Interest rate means various things to various people. To a business person, it means the rate at which she takes a loan from the bank. To a retiree, it means the rate at which she places a deposit with the bank. To a market expert, like a fund manager or a bank treasury manager, it means the yield level on government or other bonds. To a policymaker at the Reserve Bank of India (RBI), it means the signal given out in the form of overnight repo rate. The impact of movement of interest rates in the economy depends on which side you are: if you are a borrower, the lower the better, and if you are a saver, the higher the better. From an overall perspective, lower interest rates are better because they induce borrowers to take more loans. If an industrialist is taking loans, she is creating capacities, which will expand the gross domestic product (GDP) of the country. If an individual is taking a housing loan, it’s about building houses i.e. creating demand. If interest rates are high, it may induce people to save, but the savings need to be put to productive use.
Staring at the coming financial year, we are at a juncture of opposing forces on movement of interest rates. To understand how interest rates are supposed to move in the economy, the pivot takes cue from RBI’s overnight repo rate. That is, RBI signals interest rate movements in the economy by increasing or decreasing the repo rate, which is currently at 6.25%. Recently, RBI reduced the signal rate from 6.5% to 6.25% on 7 February 2019. Inflation in the economy being low, 2.57% on last count, it provides room for easing the policy rate. It is expected that in 2019-20, RBI will continue easing rates. The reason is that the “real” rate of interest i.e. interest rate available on savings minus inflation is on the higher side. This is good for savers, but it has to be fair to borrowers as well, due to the reason discussed above. As a growing economy, we need capacity creation.
Normally, one would expect that if RBI is reducing interest rates, the interest rate structure in the entire economy would follow suit. Earlier, RBI did not care much about transmission of interest rates to the economy. Since 2016, banks have been mandated to price loans as per marginal cost of funds-based lending rates (MCLR), which leads to better transmission of RBI’s rate signal. However, there is a twist in 2019-20. There is higher demand for funds from multiple segments—central government security issuances, state government security issuances and corporate bond issuances—all higher than 2018-19. On a ballpark estimate, net government security issuances (i.e. net of maturities) is higher by 12% in 2019-20 over 2018-19, net state government security issuances is higher by 7.5% in 2019-20 and corporate bond issuances are expected to be higher by 22%.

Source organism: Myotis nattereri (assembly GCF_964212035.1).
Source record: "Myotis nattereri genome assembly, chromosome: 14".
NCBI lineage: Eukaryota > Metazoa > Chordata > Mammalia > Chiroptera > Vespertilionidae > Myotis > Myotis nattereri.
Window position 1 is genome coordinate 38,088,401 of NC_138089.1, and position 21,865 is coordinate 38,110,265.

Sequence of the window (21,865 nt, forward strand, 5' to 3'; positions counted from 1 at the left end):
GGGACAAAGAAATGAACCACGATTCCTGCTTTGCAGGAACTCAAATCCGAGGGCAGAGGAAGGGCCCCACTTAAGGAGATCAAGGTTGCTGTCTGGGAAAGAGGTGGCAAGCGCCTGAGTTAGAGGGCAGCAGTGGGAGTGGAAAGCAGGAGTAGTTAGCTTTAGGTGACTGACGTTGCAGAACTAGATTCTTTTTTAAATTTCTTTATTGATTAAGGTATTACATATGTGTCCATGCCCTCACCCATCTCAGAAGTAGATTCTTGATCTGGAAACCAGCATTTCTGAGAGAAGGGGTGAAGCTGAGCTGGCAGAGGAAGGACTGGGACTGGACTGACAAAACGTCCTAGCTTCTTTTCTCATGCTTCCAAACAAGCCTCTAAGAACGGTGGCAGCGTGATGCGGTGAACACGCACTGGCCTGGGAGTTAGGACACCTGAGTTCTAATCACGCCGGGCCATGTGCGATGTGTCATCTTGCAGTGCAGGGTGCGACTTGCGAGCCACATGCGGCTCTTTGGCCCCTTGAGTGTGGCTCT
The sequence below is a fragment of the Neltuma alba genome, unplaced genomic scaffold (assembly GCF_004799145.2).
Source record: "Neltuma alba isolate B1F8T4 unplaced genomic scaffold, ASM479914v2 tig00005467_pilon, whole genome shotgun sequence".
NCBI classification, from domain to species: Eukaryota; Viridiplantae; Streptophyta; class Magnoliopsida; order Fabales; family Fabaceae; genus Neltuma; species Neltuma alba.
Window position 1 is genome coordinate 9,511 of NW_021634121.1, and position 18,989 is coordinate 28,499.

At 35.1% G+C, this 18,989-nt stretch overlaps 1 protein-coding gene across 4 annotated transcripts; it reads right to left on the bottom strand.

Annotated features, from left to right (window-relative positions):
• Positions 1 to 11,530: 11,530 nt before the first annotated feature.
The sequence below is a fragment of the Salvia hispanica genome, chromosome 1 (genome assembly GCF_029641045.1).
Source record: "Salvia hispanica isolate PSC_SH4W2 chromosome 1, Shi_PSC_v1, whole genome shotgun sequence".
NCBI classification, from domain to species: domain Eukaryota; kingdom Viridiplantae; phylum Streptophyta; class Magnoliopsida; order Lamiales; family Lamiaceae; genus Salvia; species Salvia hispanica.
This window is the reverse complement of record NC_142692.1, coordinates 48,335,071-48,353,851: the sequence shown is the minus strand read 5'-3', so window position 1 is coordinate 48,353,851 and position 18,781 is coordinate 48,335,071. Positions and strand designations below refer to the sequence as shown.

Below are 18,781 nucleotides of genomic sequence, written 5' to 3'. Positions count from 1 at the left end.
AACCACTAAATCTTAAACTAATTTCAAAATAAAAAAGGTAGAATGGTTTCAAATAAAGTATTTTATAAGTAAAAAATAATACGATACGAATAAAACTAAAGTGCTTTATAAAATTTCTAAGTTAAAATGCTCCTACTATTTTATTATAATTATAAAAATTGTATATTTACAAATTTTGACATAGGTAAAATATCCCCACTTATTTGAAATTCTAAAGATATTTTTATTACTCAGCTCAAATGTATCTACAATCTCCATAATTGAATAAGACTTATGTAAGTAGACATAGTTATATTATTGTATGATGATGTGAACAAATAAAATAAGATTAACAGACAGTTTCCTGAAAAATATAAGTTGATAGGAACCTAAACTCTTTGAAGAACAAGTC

Corporate bond issuances are expected to be higher, also because of Securities and Exchange Board of India’s (Sebi) rule that comes into effect from 1 April 2019 that large corporates will have to borrow 25% of their requirements through bond issuances rather than bank loans, to deepen the corporate bond market. Moreover, credit off-take from the banking system is growing at a buoyant pace. As per the latest count, credit off-take is increasing at 14.6%, much higher than the deposit growth rate of 9.8%. In 2019-20 also it is expected that credit will increase at a fast pace as the after-effects of demonetisation and implementation of goods and services tax (GST) are over and things have settled down. The import of all this is that there is a higher demand for funds this year over the previous year. As we all know, if the demand for funds is higher, the cost of the commodity, which is interest rate, is expected to go up.
What makes things more interesting are that (a) RBI says lending rates will be taken one level ahead of MCLR, which is ultimately controlled by the bank, to an external benchmark like RBI repo rate or treasury bill yield. As and when this is implemented, bank lending rates will move up or down much faster, as per changes induced by RBI. As discussed, RBI is expected to reduce interest rates in 2019-20, hence lending rates are expected to ease and (b) State Bank of India (SBI) has linked part of the savings and deposits with the RBI repo rate, hence deposit rates, at least partially, will move with RBI’s signal. SBI being the big daddy, other banks are expected to follow suit.
That brings us to the final question: with demand for funds being higher in 2019-20, as and when RBI reduces the signal repo rate, how much will be transmitted to the real economy? RBI is serious about implementation, which makes for a story to unfold over the coming months.